Association of Evangelicals in Africa

Home
/

AEA Msafara Wa Upendo (Caravan Of Love), Lamu

Facebook
Twitter
Pinterest
LinkedIn

 

DIALOGUE FOR PEACE IN MPEKETONI, LAMU COUNTY

POST A VIOLENT HISTORY OF TERROR

 

 

Figure 1 – Members of the Coast Interfaith Council of Clerics in Lamu

The Association of Evangelicals in Africa (AEA)’s “Msafara wa Upendo” (Caravan of Love) took its message of peace to Lamu County in an interfaith consultation bringing together Christian and Muslim religious leaders under the banner of the Coast Interfaith Council of Clerics (CICC). The meeting which took place on Tuesday 7th June 2022 marked the coastal leg of the Msafara wa Upendo project which covers 4 counties in Kenya: Nairobi, Lamu, Isiolo, and Garissa. 

The consultation which brought together interfaith leaders discussed key issues and deliberated on strategies that can foster sustainable peace in Lamu, especially during the current political campaigns and as the general elections draw near. The CICC is a community platform where religious and political differences that threaten community peace and cohesion are discussed to promote peace and harmonious coexistence. They disseminate peace messages

through their religious platforms and sermons. CICC is also an arbitration body on issues between Muslims and Christians and facilitates intra and inter-faith dialogue alongside dialogue between those who are indigenous to the area and those that migrated and settled in the area. Their mandate has gone a long way in fostering unity among the people.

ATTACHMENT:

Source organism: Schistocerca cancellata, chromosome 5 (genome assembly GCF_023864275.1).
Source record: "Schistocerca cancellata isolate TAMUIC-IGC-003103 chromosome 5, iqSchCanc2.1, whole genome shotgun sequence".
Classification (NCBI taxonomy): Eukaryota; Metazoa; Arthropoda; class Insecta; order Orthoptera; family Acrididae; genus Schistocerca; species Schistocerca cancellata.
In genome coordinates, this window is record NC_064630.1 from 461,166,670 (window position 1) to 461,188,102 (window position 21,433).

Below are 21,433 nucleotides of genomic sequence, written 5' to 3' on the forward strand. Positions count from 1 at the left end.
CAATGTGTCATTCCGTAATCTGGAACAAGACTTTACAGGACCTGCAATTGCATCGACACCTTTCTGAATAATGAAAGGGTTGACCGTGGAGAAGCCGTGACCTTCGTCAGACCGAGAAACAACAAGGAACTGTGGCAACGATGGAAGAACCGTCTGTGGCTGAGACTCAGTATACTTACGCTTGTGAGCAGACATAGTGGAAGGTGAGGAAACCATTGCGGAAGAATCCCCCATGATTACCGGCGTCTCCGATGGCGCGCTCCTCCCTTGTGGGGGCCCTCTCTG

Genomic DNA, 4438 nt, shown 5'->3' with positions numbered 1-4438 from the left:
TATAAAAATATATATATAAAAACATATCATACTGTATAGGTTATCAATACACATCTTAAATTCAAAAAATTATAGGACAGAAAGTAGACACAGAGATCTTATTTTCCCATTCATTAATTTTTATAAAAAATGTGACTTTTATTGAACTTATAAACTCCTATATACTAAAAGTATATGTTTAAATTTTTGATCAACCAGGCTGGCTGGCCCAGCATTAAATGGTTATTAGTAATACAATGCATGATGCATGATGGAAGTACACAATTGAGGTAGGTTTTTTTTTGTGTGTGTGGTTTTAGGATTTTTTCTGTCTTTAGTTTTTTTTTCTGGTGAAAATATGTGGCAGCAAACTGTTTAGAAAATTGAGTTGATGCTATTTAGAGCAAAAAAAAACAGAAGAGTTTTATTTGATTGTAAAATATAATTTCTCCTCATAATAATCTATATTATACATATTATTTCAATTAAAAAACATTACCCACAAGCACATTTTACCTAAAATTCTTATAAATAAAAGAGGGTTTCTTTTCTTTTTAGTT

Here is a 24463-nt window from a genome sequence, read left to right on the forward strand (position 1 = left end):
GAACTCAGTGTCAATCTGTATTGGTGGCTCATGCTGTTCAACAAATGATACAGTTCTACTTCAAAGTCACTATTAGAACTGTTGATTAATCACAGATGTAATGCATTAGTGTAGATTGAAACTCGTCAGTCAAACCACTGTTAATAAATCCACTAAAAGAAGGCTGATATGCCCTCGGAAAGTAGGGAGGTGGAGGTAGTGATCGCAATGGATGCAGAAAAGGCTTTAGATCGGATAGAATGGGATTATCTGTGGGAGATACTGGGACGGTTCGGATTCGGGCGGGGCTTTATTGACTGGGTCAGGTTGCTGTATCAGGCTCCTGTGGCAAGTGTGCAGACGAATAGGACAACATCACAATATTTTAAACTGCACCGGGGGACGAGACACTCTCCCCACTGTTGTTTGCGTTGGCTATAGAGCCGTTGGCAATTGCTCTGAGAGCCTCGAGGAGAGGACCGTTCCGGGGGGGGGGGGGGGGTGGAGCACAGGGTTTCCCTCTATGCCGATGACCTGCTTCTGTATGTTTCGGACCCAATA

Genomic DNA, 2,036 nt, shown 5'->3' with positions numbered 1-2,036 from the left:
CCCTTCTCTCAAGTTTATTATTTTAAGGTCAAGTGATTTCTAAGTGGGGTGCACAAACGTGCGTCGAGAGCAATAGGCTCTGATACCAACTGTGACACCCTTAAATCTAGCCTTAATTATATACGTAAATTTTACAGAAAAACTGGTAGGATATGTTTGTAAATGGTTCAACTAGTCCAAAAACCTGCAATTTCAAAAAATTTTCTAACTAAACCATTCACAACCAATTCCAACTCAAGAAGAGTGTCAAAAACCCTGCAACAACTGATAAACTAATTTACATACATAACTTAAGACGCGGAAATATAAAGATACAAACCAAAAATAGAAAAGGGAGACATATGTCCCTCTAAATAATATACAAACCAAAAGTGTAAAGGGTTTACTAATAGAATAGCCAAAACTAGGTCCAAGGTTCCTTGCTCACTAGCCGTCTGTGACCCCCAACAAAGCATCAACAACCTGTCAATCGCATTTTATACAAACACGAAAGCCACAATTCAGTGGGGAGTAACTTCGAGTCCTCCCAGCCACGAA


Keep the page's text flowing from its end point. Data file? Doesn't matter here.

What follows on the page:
During the meeting, it was noted that 2014 was a pivotal year in Lamu as that is when a terror attack took place in Mpeketoni that led to the loss of several lives, injury, and destruction of property. This event raised fear, suspicions, anger, and enmity among people who had previously lived in peace and harmony for many years.

The participants pointed out that while the possibility of political and ethnic violence is not as high as many would expect, there is still a chance that some of those vying for political positions may incite the youth into violence. Citing some of the strategies that have been put in place by key electoral players, one participant quipped, ‘IEBC is to be commended in how they worked to separate the issuance of nomination papers. This reduced violence potential as competing candidates were kept apart. However, we should also remember that the post-election period also is critical to upholding peace.

Figure 2 – Discussions with law enforcement officers

We need to have the contacts of the police/state security to do early warning as well as incident reporting. We also need to have magistrates trained on election offenses to attend some of these meetings to do voter education and bring us awareness’.

The clerics stressed the importance of conducting prayers for peaceful elections at every opportunity in their respective houses of worship. They also called upon the Independent Electoral and Boundaries Commission (IEBC) to hold free and fair elections, a fact that needs to be done and seen to be done. They agreed that they collectively need to remain strongly non-partisan to avoid creating divisions in the communities. The participants pointed out that among the issues that need long-term interventions are a review of the remuneration for Police Reservists and dialogue on the critical and sensitive matter on land.

At the conclusion of the meeting, the clerics mentioned the role that social media plays in promoting peace messages and urged the organizers of the consultation to consider building their capacity on its use.

AEA headquarters, Nairobi 23 June 2022